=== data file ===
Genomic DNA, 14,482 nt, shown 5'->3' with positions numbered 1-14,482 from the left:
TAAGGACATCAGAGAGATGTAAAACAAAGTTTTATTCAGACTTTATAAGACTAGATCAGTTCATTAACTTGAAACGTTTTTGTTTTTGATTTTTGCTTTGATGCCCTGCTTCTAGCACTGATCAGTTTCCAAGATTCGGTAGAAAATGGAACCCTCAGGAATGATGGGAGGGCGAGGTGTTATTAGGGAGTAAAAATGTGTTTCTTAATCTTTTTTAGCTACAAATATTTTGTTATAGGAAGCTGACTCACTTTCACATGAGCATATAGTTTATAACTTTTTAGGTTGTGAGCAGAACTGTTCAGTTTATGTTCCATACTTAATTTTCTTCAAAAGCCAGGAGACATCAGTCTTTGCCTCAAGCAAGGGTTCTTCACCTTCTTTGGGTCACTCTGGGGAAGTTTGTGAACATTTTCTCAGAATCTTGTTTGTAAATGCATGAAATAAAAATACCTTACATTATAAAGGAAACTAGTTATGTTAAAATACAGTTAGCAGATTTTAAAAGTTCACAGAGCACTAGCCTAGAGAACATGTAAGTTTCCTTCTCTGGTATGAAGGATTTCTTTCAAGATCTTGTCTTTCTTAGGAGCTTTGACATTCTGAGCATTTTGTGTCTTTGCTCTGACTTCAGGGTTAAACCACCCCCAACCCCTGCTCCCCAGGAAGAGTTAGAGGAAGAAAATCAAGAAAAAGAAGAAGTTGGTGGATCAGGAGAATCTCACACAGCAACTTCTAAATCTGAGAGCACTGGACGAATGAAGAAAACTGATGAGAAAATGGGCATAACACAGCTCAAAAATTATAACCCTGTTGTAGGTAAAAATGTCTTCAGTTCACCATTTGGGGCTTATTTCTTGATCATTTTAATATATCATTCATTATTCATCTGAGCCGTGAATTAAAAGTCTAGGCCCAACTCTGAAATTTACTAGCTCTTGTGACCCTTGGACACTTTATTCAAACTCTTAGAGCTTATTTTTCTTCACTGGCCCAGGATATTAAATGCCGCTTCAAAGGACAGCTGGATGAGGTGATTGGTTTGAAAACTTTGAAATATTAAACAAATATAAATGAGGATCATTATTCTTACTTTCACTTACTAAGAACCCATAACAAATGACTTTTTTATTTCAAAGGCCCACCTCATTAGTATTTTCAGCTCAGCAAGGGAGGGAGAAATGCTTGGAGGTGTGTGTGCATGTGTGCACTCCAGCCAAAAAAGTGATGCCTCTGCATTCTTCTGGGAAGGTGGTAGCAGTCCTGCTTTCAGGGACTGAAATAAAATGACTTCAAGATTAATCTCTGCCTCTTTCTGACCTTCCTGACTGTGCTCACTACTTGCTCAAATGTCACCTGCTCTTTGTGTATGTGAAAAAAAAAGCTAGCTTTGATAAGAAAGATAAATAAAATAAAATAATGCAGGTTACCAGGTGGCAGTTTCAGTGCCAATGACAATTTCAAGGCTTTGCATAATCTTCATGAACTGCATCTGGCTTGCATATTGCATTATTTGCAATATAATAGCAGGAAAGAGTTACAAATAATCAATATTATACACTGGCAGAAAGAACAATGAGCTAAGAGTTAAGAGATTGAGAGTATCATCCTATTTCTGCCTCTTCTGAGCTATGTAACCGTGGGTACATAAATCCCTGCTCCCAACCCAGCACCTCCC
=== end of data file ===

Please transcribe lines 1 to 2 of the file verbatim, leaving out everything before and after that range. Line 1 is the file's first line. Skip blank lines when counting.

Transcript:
Genomic DNA, 14,482 nt, shown 5'->3' with positions numbered 1-14,482 from the left:
TAAGGACATCAGAGAGATGTAAAACAAAGTTTTATTCAGACTTTATAAGACTAGATCAGTTCATTAACTTGAAACGTTTTTGTTTTTGATTTTTGCTTTGATGCCCTGCTTCTAGCACTGATCAGTTTCCAAGATTCGGTAGAAAATGGAACCCTCAGGAATGATGGGAGGGCGAGGTGTTATTAGGGAGTAAAAATGTGTTTCTTAATCTTTTTTAGCTACAAATATTTTGTTATAGGAAGCTGACTCACTTTCACATGAGCATATAGTTTATAACTTTTTAGGTTGTGAGCAGAACTGTTCAGTTTATGTTCCATACTTAATTTTCTTCAAAAGCCAGGAGACATCAGTCTTTGCCTCAAGCAAGGGTTCTTCACCTTCTTTGGGTCACTCTGGGGAAGTTTGTGAACATTTTCTCAGAATCTTGTTTGTAAATGCATGAAATAAAAATACCTTACATTATAAAGGAAACTAGTTATGTTAAAATACAGTTAGCAGATTTTAAAAGTTCACAGAGCACTAGCCTAGAGAACATGTAAGTTTCCTTCTCTGGTATGAAGGATTTCTTTCAAGATCTTGTCTTTCTTAGGAGCTTTGACATTCTGAGCATTTTGTGTCTTTGCTCTGACTTCAGGGTTAAACCACCCCCAACCCCTGCTCCCCAGGAAGAGTTAGAGGAAGAAAATCAAGAAAAAGAAGAAGTTGGTGGATCAGGAGAATCTCACACAGCAACTTCTAAATCTGAGAGCACTGGACGAATGAAGAAAACTGATGAGAAAATGGGCATAACACAGCTCAAAAATTATAACCCTGTTGTAGGTAAAAATGTCTTCAGTTCACCATTTGGGGCTTATTTCTTGATCATTTTAATATATCATTCATTATTCATCTGAGCCGTGAATTAAAAGTCTAGGCCCAACTCTGAAATTTACTAGCTCTTGTGACCCTTGGACACTTTATTCAAACTCTTAGAGCTTATTTTTCTTCACTGGCCCAGGATATTAAATGCCGCTTCAAAGGACAGCTGGATGAGGTGATTGGTTTGAAAACTTTGAAATATTAAACAAATATAAATGAGGATCATTATTCTTACTTTCACTTACTAAGAACCCATAACAAATGACTTTTTTATTTCAAAGGCCCACCTCATTAGTATTTTCAGCTCAGCAAGGGAGGGAGAAATGCTTGGAGGTGTGTGTGCATGTGTGCACTCCAGCCAAAAAAGTGATGCCTCTGCATTCTTCTGGGAAGGTGGTAGCAGTCCTGCTTTCAGGGACTGAAATAAAATGACTTCAAGATTAATCTCTGCCTCTTTCTGACCTTCCTGACTGTGCTCACTACTTGCTCAAATGTCACCTGCTCTTTGTGTATGTGAAAAAAAAAGCTAGCTTTGATAAGAAAGATAAATAAAATAAAATAATGCAGGTTACCAGGTGGCAGTTTCAGTGCCAATGACAATTTCAAGGCTTTGCATAATCTTCATGAACTGCATCTGGCTTGCATATTGCATTATTTGCAATATAATAGCAGGAAAGAGTTACAAATAATCAATATTATACACTGGCAGAAAGAACAATGAGCTAAGAGTTAAGAGATTGAGAGTATCATCCTATTTCTGCCTCTTCTGAGCTATGTAACCGTGGGTACATAAATCCCTGCTCCCAACCCAGCACCTCCC